Ford Motor Co. is “built to lend a hand.”
That’s what the car maker’s new information-rich ad campaign says. For instance, did you know that Ford Service centers are essential to your community and still open? We need our cars and trucks, even if we can’t go anywhere in them.
Ford is also dangling discounts during this economic crisis. For qualified buyers who use Ford credit to buy a new Ford, the company will defer three payments and make three payments. The idea is to give new buyers six months before payments are due.
Ford will also deliver the new vehicle to your home, so you don’t have to shop for in a crowded showroom.
“You have a lot to take care of—let us help take care of you,” intones the reassuring voiceover. I wonder, if you happen to be in the market for a new American-made vehicle, does this offer help to reassure you?
Automobiles are a large purchase, no matter how the economy performs. When the economy fails, every purchase all of a sudden becomes a large purchase. And right now this headline: U.S. auto sales in states with coronavirus lockdown orders to drop 80%, has failure written all over it.
What About the Housing Market?
If you just look at the shiny objects in your social media stream, there’s no sign of a looming housing crisis, much less any price corrections.
— Curbed Austin (@CurbedAustin) March 26, 2020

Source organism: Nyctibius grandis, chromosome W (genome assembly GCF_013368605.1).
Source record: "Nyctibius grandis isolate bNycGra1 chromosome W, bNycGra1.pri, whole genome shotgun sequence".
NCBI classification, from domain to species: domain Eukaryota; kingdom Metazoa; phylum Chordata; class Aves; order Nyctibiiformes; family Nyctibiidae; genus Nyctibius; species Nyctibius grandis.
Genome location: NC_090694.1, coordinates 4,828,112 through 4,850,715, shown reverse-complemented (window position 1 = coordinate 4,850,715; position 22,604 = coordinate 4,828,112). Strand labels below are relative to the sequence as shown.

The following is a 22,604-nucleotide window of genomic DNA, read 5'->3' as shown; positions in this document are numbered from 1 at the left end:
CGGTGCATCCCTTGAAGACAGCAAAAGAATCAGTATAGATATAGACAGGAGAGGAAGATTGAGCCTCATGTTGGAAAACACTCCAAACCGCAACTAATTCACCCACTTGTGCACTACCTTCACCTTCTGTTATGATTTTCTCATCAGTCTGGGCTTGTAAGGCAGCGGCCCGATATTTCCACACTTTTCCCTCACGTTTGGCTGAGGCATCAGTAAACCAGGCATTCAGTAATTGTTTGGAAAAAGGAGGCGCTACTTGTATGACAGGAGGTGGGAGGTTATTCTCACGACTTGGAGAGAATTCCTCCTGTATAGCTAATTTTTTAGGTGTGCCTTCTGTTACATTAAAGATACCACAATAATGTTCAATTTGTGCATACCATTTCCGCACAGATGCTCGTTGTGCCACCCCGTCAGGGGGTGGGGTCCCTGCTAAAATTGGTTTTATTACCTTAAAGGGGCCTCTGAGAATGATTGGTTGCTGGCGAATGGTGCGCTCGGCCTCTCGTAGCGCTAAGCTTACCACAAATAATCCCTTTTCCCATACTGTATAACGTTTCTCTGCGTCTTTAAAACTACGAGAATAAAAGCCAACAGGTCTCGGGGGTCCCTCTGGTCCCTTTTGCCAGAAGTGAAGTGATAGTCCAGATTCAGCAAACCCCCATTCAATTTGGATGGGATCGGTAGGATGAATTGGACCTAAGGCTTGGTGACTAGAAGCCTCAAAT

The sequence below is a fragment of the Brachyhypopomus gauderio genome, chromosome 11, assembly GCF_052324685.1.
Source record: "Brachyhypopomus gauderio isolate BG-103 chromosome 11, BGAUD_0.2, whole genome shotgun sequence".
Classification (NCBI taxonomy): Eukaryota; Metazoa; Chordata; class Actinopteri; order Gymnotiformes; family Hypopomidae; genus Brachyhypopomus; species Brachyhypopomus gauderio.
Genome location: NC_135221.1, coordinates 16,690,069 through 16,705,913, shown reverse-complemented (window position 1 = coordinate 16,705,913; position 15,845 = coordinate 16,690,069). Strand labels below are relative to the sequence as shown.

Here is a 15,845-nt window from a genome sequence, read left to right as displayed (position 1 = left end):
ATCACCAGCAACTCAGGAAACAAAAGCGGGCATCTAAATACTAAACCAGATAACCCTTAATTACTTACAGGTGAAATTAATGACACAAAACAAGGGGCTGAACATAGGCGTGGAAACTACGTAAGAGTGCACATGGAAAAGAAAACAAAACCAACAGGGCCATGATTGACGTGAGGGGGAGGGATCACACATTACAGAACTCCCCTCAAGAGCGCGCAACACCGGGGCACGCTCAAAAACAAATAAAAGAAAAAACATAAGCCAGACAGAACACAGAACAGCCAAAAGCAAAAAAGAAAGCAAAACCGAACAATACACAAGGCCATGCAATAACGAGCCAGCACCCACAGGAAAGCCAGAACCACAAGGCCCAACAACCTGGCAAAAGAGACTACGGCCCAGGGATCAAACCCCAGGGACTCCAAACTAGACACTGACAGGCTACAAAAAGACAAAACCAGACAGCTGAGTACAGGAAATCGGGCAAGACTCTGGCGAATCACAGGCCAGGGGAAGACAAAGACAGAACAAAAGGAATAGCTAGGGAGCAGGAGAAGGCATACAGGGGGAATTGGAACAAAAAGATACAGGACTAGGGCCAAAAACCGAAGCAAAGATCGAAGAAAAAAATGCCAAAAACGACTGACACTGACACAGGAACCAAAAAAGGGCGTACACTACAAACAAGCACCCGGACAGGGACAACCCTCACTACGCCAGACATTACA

When I see the above “ad” for the cute little house, I experience cognitive dissonance. My brain struggles to process two opposing facts. One fact is the house is outrageously over-priced. The other fact is we’re facing a lethal contagion and the economic tsunami it fosters.
Perhaps, it’s just a matter of time, counted now in weeks and days, before the real estate market also deflates. Los Angeles is one over-priced market that is starting to show signs of deterioration.
Zillow said the number of new listings now coming onto the market each day in Los Angeles and Orange counties is down 30% compared to a year ago. That compares with a 4% decline at the beginning of the month.
The Mortgage Bankers Assn. reported mortgage applications for a home purchase fell 23% in California last week compared with a week earlier.
To complicate already complicate matters, Keith Gumbinger, vice president of the research firm HSH Associates, said non-qualifying mortgages have dried up because investors who typically purchase the loans from originators “don’t know if they are going to get their money back.”